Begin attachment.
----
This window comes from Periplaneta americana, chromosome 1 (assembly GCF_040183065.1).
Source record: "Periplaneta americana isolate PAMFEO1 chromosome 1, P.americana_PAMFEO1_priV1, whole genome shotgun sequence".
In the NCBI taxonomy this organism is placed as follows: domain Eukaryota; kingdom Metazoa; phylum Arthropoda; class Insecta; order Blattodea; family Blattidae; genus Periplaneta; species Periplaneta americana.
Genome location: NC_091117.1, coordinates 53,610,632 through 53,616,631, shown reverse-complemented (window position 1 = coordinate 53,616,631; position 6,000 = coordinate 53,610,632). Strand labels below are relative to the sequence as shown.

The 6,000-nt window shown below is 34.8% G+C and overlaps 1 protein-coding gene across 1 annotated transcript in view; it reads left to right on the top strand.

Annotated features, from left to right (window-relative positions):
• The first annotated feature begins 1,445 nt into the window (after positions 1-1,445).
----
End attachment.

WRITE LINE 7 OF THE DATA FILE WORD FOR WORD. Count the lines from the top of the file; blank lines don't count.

• The first annotated feature begins 1,445 nt into the window (after positions 1-1,445).